The second phase of the Prairiefire development in south Overland Park will be redrawn so that developers will not be asking for new public financing to help pay for it.
Citing a lackluster response from Overland Park City Council members, developer Fred Merrill Jr. has withdrawn his previous application for tax increment financing with future property tax revenue as its basis.
The issue was supposed to have been discussed at Monday evening’s City Council meeting. But Merrill said in an email that the council’s lukewarm reception to the idea a month ago caused him to reconsider.
“In our initial conversations with the Overland Park City Council, there was significant concern for the creation of a Prairiefire TIF. A new Phase 2 plan will be submitted, maintaining the integrity and success of the Prairiefire master plan, without some of the development costs which required the TIF financing tool,” he wrote.
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Merrill did not give specifics on the plan or its cost, but said construction is expected to begin in spring 2017.
Prairiefire, on 135th Street between Lamar and Nall avenues, is a mixed-use development that includes residential, retail and office space. It is the home of the Museum at Prairiefire, REI outdoor gear store and Cinetopia movie theater.
The $350 million project was one of Overland Park’s biggest developments on 60 acres along 135th Street when it opened in 2014.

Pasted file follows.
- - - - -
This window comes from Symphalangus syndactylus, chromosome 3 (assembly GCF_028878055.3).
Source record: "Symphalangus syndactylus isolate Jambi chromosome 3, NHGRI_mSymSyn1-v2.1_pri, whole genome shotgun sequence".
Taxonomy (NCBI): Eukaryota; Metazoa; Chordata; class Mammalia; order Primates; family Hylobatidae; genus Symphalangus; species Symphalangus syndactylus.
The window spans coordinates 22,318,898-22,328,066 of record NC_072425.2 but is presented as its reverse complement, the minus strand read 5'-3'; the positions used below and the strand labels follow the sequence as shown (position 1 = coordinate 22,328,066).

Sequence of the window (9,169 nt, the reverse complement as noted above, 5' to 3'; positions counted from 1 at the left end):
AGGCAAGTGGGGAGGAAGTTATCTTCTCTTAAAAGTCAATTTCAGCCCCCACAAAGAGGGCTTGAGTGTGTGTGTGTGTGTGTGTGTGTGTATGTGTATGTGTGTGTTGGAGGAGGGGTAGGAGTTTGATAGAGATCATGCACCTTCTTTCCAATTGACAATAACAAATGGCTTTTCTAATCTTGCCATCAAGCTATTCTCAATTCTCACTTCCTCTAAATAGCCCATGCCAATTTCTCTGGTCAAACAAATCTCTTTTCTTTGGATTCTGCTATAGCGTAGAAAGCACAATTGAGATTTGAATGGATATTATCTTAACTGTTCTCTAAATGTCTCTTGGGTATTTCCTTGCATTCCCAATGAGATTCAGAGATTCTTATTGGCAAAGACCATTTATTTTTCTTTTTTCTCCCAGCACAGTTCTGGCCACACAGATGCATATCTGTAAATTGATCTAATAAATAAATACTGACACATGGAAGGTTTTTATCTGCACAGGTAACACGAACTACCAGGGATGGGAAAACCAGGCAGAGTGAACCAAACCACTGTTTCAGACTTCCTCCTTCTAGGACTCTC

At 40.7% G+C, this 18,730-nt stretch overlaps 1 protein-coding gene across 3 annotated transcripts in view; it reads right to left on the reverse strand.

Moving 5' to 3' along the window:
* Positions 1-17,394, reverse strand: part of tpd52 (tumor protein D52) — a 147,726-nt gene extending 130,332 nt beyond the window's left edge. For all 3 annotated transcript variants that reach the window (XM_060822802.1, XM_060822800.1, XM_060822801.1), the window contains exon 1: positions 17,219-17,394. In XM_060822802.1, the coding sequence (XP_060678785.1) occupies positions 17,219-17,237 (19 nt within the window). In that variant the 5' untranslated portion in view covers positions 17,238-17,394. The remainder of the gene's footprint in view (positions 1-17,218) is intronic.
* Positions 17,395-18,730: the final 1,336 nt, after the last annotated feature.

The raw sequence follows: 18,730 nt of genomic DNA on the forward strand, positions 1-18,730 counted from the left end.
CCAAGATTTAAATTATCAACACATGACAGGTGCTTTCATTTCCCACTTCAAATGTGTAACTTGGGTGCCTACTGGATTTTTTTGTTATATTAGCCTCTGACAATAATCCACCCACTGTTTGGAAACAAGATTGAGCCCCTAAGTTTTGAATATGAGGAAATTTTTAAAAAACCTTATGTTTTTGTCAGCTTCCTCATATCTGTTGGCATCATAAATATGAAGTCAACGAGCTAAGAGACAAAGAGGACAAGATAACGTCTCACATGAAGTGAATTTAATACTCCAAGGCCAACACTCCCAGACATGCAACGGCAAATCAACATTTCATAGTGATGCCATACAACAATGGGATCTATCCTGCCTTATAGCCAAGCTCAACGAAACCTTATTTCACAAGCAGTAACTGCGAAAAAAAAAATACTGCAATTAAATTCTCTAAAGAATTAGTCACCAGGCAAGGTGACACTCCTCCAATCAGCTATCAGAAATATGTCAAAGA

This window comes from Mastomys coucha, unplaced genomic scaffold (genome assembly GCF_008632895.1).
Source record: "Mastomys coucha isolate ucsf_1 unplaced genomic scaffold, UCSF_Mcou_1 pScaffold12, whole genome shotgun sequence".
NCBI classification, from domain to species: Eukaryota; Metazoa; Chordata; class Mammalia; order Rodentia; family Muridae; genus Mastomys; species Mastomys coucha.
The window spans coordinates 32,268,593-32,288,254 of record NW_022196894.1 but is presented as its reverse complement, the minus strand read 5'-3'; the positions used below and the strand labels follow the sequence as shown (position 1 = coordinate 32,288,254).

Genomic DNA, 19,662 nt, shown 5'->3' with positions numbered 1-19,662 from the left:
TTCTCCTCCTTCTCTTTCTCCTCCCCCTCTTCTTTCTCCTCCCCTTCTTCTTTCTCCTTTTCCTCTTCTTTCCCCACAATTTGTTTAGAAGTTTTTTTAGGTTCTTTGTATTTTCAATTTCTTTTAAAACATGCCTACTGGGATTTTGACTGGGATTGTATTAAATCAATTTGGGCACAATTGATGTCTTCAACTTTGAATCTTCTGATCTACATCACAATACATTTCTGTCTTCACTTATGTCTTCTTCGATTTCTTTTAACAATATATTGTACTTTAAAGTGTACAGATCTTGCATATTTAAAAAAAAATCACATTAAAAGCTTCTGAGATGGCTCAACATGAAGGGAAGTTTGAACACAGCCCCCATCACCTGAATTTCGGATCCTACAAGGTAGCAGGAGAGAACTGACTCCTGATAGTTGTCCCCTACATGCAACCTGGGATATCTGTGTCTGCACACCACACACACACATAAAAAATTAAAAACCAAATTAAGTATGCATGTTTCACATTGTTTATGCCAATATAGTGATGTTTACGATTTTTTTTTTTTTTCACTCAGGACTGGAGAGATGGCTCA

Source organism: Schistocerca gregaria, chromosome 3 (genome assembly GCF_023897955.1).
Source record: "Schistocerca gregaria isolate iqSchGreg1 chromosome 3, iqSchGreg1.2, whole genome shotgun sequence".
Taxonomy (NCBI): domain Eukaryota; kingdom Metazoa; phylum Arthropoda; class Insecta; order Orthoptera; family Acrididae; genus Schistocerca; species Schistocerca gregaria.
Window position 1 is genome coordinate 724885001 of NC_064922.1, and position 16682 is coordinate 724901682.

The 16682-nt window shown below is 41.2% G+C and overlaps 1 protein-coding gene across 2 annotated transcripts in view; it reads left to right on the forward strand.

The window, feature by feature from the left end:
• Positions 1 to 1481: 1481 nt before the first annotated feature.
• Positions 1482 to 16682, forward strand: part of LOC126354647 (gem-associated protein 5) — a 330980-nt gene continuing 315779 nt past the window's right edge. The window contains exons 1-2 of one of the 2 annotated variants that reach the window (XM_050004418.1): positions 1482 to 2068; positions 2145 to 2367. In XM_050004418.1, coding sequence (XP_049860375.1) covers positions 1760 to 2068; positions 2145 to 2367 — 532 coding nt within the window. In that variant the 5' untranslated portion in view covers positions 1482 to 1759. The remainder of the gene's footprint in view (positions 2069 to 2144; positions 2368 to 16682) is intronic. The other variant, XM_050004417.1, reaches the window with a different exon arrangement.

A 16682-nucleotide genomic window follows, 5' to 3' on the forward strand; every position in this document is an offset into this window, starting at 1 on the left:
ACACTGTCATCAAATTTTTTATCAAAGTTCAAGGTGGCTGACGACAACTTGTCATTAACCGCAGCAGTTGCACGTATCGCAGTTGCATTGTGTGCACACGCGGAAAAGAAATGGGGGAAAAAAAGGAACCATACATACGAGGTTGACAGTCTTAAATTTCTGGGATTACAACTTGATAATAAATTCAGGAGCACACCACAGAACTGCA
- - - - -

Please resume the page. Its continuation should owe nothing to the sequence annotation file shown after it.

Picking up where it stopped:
The first phase involved mostly retail use. Because the museum is considered a regional draw, it was eligible for Sales Tax Revenue bonds, known as STAR bonds. Those bonds use a portion of sales tax revenue to pay some development costs.
City Council members were less than enthusiastic last month when Merrill proposed the property tax TIF rather than the tourism-oriented (STAR) bonds for the next phase.
The project was supported by STAR bonds and community improvement district bonds, the latter of which get repaid by a 1.5-cent addition to state and local sales taxes. Prairiefire has had to dip into a bond reserve, similar to a savings account, to make interest payments because the project did not generate enough revenue to cover the obligations.
That underperformance took the STAR bonds for Phase 2 off the table.
At a council committee meeting last month, Merrill and attorney Curt Petersen cited several reasons for the underperformance, especially movie booking policies that prevented big releases from showing at Cinetopia. Also, attendance at the museum did not meet expectations and a couple of key tenants closed.
They said the tide has since turned. A change in leadership at the museum and plans for a new tenant for an anchor store are also expected to improve sales, they said. Theaters have mostly stopped using the booking policy that limits competition for big releases.
Merrill proposed a tax increment financing district based on future property tax revenue increases. He and Petersen argued that property-tax based financing would be more predictable and secure than a financing tool based on sales.
However City Council members still were skeptical. Some made reference to the recently adopted city policy guidelines on taxing districts, saying the policy discouraged TIF use on undeveloped areas like the land around Prairiefire. Others questioned whether the new special taxing district would be considered a corporate bailout by voters. In the end a split council decided 7-5 to schedule the public hearing for Monday, if only to get the conversation started.
The Star’s Steve Vockrodt contributed to this story.